Aquamarine | Physis: How colour comes from nature
Eisberg, Gerhard Richter, 1982 © Sotheby’s 2017.
“All the books of the world full of thoughts and poems are nothing in comparison to a minute of sobbing, when feeling surges in waves, the soul feels itself profoundly and finds itself. Tears are the melting ice of snow. All angels are close to the crying person.”
― Hermann Hesse, The Fairy Tales of Hermann Hesse, Doubleday 1995.
In 1972, Gerhard Richter took a trip to the icy expanses of Greenland. There, escaping from personal misery, he took a series of photographs, ones he would return to ten years later after his marriage ended. “The project was…an excuse for getting away… Trouble in my marriage was reaching a climax. Going into the ice could be interpreted as longing for a place where one feels safe – just so long as there is no life, only ice.”
From this trip, three extraordinary ice paintings emerged: Eis, Eisberg im Nebel, and Eisberg (pictured), an extraordinary feat of photorealism, a frozen seascape exquisitely rendered in coldest aquamarine and the peach tones of just-past sunset – in 2017 this rare work sold at Sotheby’s for £17.7 million. Desolate and honest, the three paintings collapse time between two moments: they express feelings the artist resolved as he came to terms with the loss of his relationship. Some even think it is the closest Richter has ever come to self portraiture.
Richter was painting at the dawning of Photoshop, an era when the universally-accepted truth of a photographic image – an authentic imprint of light in one moment – was dissolving with the air brush tool. Photographers have manipulated their images since the beginning, but Photoshop made it universal. Eisberg stands as a reenactment of a moment of loss, seen through the clear lens of time; itself a manipulation of loss. The canvas also looks back, paying a stylistic homage to 19th Century German Romantic painter Caspar David Friedrich, whose atmospheric landscapes were meditations on light and the natural world. In Friedrich’s famous piece The Sea of Ice (1824), the stricken HMS Griper, engulfed by stone-like shards, is seconds away from disappearing altogether on the Northwest Passage – man at the mercy of nature.
The Sea of Ice (Das Eismeer), 1823-1824, Caspar David Friedrich.
© Public Domain
Why then, when snow and ice are transparent, do icebergs display such delicate aquamarine tones? Unlike the surface white of an iceberg, comprised of layers of snow full of air pockets that naturally reflect light (Snow-White] its body is marine ice, which has been subjected to extraordinary pressure for millennia, forcing out reflective bubbles – an iceberg can be as old as any mineral, chunks of liquid geology. Marine ice has a density similar to water – and also, satisfyingly, the semi-precious stone aquamarine, which absorbs red light because of its hexagonal crystal system, conducting and absorbing in almost the same way as an iceberg. The colour is a clue to the underlying structure of things. At a microscopic level an infinite variety of ions, atoms and molecules are incorporated into the crystal, which give rise to the range of colours that can be found, in its form, and mimics the way sea water changes hue; a perfect flow of stone to water to name. In light terms, the colour aquamarine has a predominant wavelength of 490-520 nanometres. Red is leached away: aquamarine remains.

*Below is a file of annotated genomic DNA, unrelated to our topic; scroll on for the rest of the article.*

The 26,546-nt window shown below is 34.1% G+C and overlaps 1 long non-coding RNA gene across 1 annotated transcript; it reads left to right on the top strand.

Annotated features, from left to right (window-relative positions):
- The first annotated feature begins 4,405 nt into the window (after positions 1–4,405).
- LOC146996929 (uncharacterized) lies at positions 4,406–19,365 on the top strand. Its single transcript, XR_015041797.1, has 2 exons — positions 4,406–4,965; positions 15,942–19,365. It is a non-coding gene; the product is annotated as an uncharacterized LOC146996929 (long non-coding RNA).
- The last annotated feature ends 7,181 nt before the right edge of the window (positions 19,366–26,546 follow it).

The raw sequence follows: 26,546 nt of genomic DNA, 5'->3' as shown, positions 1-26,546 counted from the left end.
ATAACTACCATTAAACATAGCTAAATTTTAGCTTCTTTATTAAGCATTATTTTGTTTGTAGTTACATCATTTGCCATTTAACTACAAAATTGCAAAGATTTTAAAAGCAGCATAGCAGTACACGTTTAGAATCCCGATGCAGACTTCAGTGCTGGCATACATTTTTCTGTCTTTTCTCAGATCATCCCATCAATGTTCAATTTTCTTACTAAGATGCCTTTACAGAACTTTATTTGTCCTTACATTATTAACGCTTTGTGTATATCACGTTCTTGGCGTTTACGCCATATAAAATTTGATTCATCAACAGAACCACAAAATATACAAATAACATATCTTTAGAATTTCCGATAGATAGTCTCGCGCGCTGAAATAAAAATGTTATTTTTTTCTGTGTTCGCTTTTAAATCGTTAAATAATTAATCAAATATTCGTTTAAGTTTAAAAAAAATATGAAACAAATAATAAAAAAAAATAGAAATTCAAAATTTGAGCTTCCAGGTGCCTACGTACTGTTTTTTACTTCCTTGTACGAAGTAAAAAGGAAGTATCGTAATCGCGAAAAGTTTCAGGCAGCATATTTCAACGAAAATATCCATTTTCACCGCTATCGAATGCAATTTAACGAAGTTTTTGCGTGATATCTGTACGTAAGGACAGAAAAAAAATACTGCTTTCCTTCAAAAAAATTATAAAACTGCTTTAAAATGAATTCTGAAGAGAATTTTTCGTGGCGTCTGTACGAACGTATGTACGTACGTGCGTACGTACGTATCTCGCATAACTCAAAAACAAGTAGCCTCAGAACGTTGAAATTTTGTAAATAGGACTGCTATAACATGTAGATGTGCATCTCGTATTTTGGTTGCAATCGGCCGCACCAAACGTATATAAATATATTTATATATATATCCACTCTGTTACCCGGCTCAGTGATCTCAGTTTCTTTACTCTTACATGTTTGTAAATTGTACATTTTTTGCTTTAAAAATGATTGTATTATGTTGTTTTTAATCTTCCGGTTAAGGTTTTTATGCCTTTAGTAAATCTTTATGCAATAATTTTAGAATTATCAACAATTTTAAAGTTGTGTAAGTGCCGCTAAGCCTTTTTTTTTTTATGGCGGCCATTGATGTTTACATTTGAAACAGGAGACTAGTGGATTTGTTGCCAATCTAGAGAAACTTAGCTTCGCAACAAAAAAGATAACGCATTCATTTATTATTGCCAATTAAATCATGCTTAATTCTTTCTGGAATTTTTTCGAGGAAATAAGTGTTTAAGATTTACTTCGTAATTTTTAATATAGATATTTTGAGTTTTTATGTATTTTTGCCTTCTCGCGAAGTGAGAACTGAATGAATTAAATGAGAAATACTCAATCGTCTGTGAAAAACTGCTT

Ludovico Einaudi’s historic piano performance.
15/06/2016, WAHLENBERGBREEN GLACIER, SVALBARD, NORWAY.
© PEDRO ARMESTRE/ GREENPEACE HANDOUT
Perhaps then icebergs draw the imagination because we sense their extraordinary chemistry: water pressured into gemstone hardness: monolithic pieces of natural sculpture, glowing with time-compressed colour. As the climate changes, we are seeing more icebergs than ever before. The Arctic shelf is collapsing, ancient ice melting away, its colours fading back into liquid. In 2016, the Italian pianist Ludovico Einauldi premiered a searing piano solo called Elegy for the Arctic, floating amidst the icebergs of Svalbard, accompanied by the lapping water, cry of gulls – and the roar of huge chunks of ice shuddering into the ocean only metres away.
Wim Hof © Boogert Fotografie. Podcasts
If aquamarine is the colour of love [Connections] it links not just to our relationships but to the environment. It is also an invitation to do more and be more – to face the ice inside us, transform our fear and apathy into action and reach out to save what we love. As extreme athlete and philosopher Wim Hof states in Becoming the Iceman, “We can do more than what we think. It’s a belief system that I have adopted and it has become my motto. There is more than meets the eye and unless you are willing to experience new things, you’ll never realize your full potential.”
In Blue Mind: How Water Can Make You Happier, More Connected, and Better at What You Do, Wallace J. Nicholls explains that we all have a ‘blue mind’: “A mildly meditative state characterised by calm, peacefulness, unity, and a sense of general happiness and satisfaction with life in the moment”. It’s a state that sparks creativity, allows us to unknot knotty problems and helps our brain relax and rejuvenate. The blue mind is a remarkable shortcut to happiness, and that, “Makes us more creative, productive and effective work; gives us greater self-control and ability to cope; we are more charitable, cooperative and empathetic; it boosts our immune, endocrine, and cardiovascular systems; lowers cortisol and heart rate, decreases inflammation, slows disease progression, and increases longevity,” says Nicholls. Modern life produces fatigue, stress and overstimulation, which finds relief in the uncomplicated, gently stimulating perception of a natural environment. But we must do more for the environment in return. As Hof says, “Life is like a dewdrop on a grass leaf. When it slips away, it’s gone forever.”
Aqua Charities and Movements we love: